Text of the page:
Genus: Libidibia (formerly known as Ceasalpinia).
Common Name: Leopard tree, Brazilian Ironwood.
Etymology: Ceasalpinia named after 16th Italian botanist and physician to Pope Clement VIII. ferrea: Iron referring to hard wood. Libidibia is derived from the vernacular name ‘ libi-dibi ’ or ‘ divi-divi ’ used for some species.
Description: Semi-deciduous tree with a wide, flat-topped crown will grow 10-15 metres tall. The short and usually crooked trunk can be 40 – 60cm in diameter.
Origin: Native to Brazil and Bolivia, South America
Foliage: Leaves 2-pinnate; pinnae in 3-4 pairs, each with 4-8 pairs of oblong, asymmetric leaflets.
Bark: Very distinctive dappled bark, smooth, grey, pealing to reveal paler patches. This gives it its common name leopard tree.
Flowers: 4-merous yellow petalled flowers in spring and summer.
Fruit: Flat elongated legume 6-10cm long.
Growth Requirements: Prefers fertile, well drained soil and full sun. It is, however, very hardy and will survive drought conditions and cold tending to light frost.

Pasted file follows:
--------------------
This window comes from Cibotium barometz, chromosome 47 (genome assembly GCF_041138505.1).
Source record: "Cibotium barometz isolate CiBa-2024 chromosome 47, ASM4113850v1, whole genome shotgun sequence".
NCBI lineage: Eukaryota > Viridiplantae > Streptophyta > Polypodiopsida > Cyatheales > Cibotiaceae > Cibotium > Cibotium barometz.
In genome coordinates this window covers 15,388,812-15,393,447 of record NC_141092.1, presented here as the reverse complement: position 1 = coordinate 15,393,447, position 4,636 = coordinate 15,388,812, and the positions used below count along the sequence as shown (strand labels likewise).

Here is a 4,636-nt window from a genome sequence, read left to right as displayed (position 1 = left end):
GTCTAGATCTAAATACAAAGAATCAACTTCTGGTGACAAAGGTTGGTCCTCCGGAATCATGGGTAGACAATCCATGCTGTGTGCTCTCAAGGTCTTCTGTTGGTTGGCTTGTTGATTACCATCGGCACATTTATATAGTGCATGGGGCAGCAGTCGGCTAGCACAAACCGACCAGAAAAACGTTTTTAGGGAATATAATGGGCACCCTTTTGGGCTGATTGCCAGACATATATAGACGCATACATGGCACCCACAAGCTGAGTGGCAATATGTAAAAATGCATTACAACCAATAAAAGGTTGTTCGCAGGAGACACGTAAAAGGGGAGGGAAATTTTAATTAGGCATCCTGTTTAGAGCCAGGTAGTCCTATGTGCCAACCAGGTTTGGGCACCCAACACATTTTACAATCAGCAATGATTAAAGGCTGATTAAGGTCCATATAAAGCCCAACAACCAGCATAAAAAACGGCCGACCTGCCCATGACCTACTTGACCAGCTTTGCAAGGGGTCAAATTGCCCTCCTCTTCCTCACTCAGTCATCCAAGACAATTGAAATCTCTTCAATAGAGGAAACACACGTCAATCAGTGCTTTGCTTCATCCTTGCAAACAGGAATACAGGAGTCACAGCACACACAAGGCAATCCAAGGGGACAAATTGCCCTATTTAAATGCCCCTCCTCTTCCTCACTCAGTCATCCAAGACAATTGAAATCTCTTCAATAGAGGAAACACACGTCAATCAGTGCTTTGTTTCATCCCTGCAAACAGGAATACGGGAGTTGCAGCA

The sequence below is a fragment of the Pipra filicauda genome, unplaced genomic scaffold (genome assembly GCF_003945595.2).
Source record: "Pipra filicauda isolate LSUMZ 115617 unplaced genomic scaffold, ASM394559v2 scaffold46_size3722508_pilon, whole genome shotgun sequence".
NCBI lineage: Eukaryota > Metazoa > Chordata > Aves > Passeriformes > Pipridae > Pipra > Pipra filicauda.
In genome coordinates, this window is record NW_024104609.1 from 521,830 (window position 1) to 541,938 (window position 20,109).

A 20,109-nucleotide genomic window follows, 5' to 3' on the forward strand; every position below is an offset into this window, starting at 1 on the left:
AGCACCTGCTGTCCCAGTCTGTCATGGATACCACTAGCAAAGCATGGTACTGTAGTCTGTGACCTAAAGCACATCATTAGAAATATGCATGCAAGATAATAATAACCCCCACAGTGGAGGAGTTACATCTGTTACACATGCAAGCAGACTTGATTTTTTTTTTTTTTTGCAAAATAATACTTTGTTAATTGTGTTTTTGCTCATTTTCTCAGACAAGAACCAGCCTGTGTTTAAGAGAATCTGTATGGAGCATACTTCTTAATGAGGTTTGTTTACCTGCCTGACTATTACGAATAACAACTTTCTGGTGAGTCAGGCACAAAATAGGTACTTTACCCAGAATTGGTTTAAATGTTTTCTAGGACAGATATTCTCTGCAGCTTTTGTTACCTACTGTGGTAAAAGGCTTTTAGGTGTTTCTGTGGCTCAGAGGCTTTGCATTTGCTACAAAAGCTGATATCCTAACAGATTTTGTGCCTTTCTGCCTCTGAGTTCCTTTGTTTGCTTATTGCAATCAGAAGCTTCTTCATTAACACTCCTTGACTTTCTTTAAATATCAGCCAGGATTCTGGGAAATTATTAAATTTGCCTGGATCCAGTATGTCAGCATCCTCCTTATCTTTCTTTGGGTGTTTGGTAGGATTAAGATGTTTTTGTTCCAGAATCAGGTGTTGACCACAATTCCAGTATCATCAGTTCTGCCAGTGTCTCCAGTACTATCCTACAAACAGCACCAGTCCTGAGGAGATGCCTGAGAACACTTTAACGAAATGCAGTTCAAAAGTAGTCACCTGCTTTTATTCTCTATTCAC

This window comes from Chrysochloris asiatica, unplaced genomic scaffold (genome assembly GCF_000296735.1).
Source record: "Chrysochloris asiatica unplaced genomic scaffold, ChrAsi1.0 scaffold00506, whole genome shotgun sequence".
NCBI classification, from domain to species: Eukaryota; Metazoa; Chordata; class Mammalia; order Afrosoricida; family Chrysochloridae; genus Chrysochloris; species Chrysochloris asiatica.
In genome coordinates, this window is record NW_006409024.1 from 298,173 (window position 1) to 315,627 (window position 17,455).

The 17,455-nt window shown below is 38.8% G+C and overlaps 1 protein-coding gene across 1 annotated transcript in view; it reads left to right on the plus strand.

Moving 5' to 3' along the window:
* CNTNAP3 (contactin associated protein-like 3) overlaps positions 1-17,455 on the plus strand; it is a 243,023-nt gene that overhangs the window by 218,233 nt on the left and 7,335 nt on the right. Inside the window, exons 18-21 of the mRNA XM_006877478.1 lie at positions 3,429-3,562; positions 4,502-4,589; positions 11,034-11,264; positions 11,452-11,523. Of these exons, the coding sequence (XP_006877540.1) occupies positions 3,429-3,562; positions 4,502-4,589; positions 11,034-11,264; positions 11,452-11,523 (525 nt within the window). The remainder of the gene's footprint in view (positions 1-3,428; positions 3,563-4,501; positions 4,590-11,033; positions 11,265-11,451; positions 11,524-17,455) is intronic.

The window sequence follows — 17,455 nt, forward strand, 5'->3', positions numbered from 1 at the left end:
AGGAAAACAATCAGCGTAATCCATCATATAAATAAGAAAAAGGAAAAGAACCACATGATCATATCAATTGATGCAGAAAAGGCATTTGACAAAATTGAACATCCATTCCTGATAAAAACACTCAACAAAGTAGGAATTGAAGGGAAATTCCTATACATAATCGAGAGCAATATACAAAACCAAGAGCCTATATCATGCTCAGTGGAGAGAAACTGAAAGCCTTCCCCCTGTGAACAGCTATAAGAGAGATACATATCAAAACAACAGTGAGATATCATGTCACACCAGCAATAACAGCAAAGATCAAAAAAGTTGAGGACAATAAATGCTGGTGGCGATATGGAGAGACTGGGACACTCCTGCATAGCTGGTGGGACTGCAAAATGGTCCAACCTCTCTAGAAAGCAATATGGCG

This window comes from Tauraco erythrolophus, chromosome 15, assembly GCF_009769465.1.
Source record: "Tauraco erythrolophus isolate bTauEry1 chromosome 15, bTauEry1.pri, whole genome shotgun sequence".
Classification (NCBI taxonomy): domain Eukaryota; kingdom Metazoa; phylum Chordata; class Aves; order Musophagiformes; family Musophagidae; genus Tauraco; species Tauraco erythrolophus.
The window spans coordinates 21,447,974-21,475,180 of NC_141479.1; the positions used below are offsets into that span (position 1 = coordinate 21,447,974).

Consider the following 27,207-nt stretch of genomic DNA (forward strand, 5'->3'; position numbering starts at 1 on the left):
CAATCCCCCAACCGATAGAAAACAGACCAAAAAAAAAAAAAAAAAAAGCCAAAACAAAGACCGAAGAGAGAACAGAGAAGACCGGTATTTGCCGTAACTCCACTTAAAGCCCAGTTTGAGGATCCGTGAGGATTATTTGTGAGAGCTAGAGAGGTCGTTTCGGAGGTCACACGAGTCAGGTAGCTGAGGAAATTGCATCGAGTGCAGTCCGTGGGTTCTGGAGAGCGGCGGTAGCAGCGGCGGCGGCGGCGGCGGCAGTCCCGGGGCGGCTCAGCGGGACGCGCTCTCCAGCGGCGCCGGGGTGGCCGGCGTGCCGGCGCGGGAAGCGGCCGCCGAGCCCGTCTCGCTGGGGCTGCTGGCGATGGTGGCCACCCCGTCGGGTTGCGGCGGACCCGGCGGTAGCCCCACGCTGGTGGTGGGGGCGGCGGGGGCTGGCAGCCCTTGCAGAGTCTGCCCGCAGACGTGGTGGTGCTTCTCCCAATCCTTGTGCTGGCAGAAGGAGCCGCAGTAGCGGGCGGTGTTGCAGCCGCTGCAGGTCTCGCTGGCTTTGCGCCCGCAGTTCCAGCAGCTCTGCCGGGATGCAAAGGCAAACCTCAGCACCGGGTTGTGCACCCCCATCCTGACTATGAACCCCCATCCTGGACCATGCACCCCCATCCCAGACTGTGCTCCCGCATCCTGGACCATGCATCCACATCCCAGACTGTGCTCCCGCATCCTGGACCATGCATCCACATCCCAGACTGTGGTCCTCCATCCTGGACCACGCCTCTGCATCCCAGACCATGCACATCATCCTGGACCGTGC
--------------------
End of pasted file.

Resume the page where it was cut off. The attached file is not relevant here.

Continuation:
Uses: Shade, Ornamental park or street tree, although consideration should be made to plant away from underground pipes or sewers as roots will invade. Their pods are used commercially as they are rich in tannin’s, ink and local medicines (including the treatment of diabetes) and the high quality wood is used in furniture, turnery, and parts for guitars and violins. It will handle root pruning, so with its attractive trunk is often used in bonsai.
Maintenance: An ongoing cleaning schedule is necessary to prevent the trees from become a problem. They will drop leaves all-year round with increases in autumn. Their flowers fall as well as their hard black seed pods which can cause trip hazards on paths and cause injury if pods are run over by mower blades. It can also be used as a pioneer plant for its native woodland because of its tolerance to sun, reasonably fast growing and nitrogen fixing ability.
Propagation: The seedpods of this tree are indehiscent and require assistance to open them. Once open however the seeds inside are relatively easy to germinate. They need to be scarified and soaked in warm water for 12-24 hours but afterwards will
readily take to soil and sprout within 7-15 days. Propagation from older wood cuttings and dipping into a plant hormone.
Sources of information:
- Own notes from TAFE collage.